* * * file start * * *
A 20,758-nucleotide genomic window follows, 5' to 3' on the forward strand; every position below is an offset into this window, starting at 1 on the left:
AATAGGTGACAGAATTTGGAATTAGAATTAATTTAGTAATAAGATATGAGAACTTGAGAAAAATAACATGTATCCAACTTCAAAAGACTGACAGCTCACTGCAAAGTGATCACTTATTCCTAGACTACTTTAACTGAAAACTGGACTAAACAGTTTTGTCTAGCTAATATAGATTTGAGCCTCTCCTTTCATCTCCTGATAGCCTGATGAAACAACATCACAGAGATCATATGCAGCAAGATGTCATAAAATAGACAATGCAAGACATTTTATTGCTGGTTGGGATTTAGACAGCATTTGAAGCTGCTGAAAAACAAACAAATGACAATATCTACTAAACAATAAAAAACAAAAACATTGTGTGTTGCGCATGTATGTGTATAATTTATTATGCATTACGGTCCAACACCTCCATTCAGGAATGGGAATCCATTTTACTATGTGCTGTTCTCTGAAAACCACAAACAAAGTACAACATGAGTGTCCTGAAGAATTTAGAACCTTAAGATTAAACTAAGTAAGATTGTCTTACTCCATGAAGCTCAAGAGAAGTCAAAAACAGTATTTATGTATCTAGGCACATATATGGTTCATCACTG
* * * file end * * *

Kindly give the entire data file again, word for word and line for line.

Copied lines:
A 20,758-nucleotide genomic window follows, 5' to 3' on the forward strand; every position below is an offset into this window, starting at 1 on the left:
AATAGGTGACAGAATTTGGAATTAGAATTAATTTAGTAATAAGATATGAGAACTTGAGAAAAATAACATGTATCCAACTTCAAAAGACTGACAGCTCACTGCAAAGTGATCACTTATTCCTAGACTACTTTAACTGAAAACTGGACTAAACAGTTTTGTCTAGCTAATATAGATTTGAGCCTCTCCTTTCATCTCCTGATAGCCTGATGAAACAACATCACAGAGATCATATGCAGCAAGATGTCATAAAATAGACAATGCAAGACATTTTATTGCTGGTTGGGATTTAGACAGCATTTGAAGCTGCTGAAAAACAAACAAATGACAATATCTACTAAACAATAAAAAACAAAAACATTGTGTGTTGCGCATGTATGTGTATAATTTATTATGCATTACGGTCCAACACCTCCATTCAGGAATGGGAATCCATTTTACTATGTGCTGTTCTCTGAAAACCACAAACAAAGTACAACATGAGTGTCCTGAAGAATTTAGAACCTTAAGATTAAACTAAGTAAGATTGTCTTACTCCATGAAGCTCAAGAGAAGTCAAAAACAGTATTTATGTATCTAGGCACATATATGGTTCATCACTG